The intricacies of essay writing for college applications also posed a significant question. While I recognized the importance of this aspect, I found myself overwhelmed and uncertain about where to begin. Seeking guidance, I turned to my transfer specialist, Hiram, from the ACC Highland Transfer Services. Hiram proved instrumental in clarifying what colleges typically looked for in essays, offering insights on what to include and what to avoid. His support extended to reviewing my essay, and with his assistance, I overcame the initial challenges, ultimately submitting a compelling application. Hiram’s dedication played a pivotal role, and I credit his guidance for my successful applications.

Another question emerged when my dad suggested applying to universities in the UK. Initially skeptical about the possibility of transferring from the US, I heeded his advice to research and directly inquire with these institutions about their policies on accepting transfer students. This experience taught me a valuable lesson: always ask. Despite initial online research yielding little information, reaching out directly to the institutions via email proved to be a fruitful approach. Many institutions provided helpful insights that went beyond what was available online.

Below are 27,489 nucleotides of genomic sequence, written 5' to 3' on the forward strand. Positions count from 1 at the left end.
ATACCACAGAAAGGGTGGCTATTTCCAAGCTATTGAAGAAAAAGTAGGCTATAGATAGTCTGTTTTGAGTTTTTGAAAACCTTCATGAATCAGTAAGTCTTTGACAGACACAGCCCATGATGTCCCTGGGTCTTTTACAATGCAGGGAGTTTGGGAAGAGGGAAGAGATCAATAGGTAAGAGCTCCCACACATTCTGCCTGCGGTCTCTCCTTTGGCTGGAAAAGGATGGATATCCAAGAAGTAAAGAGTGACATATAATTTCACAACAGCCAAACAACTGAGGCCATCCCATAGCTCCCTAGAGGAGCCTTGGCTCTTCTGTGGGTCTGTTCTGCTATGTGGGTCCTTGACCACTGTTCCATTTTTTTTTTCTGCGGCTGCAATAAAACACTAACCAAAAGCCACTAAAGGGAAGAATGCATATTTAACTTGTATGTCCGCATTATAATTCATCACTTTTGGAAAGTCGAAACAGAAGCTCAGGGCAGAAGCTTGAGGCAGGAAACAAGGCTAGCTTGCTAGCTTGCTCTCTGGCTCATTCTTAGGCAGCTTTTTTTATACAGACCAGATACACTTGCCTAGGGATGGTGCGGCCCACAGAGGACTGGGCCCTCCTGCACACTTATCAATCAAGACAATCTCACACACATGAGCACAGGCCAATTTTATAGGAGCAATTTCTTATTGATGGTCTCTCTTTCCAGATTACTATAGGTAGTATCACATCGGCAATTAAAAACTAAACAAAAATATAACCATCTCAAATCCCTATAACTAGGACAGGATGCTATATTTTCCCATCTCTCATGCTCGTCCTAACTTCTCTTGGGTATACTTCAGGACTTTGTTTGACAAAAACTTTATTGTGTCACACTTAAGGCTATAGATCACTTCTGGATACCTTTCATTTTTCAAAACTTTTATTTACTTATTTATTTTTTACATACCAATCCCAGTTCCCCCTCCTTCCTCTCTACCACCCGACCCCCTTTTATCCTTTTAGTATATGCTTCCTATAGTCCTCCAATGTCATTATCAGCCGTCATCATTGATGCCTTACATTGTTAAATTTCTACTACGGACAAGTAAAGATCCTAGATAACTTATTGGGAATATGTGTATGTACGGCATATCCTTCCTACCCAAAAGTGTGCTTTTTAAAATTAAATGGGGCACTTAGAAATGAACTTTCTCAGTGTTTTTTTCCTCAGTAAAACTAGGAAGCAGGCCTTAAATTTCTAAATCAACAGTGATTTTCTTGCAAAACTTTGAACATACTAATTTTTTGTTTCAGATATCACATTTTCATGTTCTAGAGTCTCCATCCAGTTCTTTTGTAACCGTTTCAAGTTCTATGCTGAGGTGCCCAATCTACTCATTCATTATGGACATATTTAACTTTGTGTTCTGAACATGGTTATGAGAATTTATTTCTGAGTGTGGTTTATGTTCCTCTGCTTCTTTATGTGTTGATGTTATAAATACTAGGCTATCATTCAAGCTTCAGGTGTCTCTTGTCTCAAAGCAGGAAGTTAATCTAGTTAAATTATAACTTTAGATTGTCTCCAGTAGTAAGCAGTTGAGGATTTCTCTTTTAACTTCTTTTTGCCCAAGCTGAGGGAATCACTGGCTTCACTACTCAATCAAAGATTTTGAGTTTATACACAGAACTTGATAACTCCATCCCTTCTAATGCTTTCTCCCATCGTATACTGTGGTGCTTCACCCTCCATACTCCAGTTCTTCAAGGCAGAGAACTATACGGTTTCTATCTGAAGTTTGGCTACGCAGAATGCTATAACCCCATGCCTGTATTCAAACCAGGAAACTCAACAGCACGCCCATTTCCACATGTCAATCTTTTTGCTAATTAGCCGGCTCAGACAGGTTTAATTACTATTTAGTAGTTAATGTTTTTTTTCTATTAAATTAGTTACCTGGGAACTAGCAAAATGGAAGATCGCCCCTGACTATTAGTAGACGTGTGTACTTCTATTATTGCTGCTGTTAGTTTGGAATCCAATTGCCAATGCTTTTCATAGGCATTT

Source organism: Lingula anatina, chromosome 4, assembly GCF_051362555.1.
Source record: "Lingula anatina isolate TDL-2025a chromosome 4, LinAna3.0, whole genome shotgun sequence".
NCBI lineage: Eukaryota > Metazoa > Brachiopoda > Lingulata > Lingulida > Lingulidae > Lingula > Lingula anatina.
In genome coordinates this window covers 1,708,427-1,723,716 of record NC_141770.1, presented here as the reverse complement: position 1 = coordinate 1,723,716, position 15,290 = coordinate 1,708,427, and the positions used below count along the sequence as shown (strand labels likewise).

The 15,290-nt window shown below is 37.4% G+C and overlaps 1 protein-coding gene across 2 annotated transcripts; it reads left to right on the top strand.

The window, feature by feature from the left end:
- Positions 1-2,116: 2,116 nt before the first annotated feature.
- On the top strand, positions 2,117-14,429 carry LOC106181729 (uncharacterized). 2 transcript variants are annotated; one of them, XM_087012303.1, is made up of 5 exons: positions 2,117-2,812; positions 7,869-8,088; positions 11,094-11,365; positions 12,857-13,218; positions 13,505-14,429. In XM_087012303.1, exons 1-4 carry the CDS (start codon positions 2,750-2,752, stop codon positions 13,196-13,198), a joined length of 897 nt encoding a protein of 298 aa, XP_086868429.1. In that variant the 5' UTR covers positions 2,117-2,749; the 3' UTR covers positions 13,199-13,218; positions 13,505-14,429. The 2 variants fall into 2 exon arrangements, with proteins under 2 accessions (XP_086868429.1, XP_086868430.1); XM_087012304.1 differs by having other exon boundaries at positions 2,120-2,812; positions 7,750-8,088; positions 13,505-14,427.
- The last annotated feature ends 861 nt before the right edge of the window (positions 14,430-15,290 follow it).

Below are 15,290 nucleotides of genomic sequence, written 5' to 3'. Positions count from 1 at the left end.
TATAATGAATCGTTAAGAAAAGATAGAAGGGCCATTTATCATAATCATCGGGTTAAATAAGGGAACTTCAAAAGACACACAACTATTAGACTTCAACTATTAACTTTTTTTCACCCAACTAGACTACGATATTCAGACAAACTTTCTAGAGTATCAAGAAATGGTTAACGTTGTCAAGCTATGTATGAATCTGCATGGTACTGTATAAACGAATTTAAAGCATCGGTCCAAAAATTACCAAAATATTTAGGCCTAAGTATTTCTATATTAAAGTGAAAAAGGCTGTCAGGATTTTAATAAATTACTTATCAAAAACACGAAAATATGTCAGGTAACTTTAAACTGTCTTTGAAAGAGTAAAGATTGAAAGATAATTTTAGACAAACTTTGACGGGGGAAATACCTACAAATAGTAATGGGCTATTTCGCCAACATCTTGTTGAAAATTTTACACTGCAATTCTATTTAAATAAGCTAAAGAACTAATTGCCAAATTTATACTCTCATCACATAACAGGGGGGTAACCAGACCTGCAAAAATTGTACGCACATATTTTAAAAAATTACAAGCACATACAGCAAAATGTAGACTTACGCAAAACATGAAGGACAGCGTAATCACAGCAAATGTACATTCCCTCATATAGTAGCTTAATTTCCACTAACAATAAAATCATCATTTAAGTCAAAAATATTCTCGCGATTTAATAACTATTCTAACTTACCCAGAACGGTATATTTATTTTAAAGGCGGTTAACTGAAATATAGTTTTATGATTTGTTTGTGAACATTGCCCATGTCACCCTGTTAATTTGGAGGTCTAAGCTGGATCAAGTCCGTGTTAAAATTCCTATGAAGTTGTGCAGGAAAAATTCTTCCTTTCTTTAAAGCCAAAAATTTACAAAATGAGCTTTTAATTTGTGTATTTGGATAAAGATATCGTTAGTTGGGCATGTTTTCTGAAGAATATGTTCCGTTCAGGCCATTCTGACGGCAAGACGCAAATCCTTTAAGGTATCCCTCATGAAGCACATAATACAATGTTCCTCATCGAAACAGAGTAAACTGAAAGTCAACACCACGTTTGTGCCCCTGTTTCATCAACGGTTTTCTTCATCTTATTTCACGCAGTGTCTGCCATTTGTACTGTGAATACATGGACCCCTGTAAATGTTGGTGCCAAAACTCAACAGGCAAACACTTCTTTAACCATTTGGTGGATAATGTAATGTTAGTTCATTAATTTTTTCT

For future transfer students eyeing international transfers, my advice echoes my experience: don’t hesitate to ask questions. Even if online information appears limited, a direct inquiry may unveil possibilities and opportunities you might not have considered.

What advice would you give to ACC students who are considering transferring? For ACC students considering transferring, here are some pieces of advice based on my experience: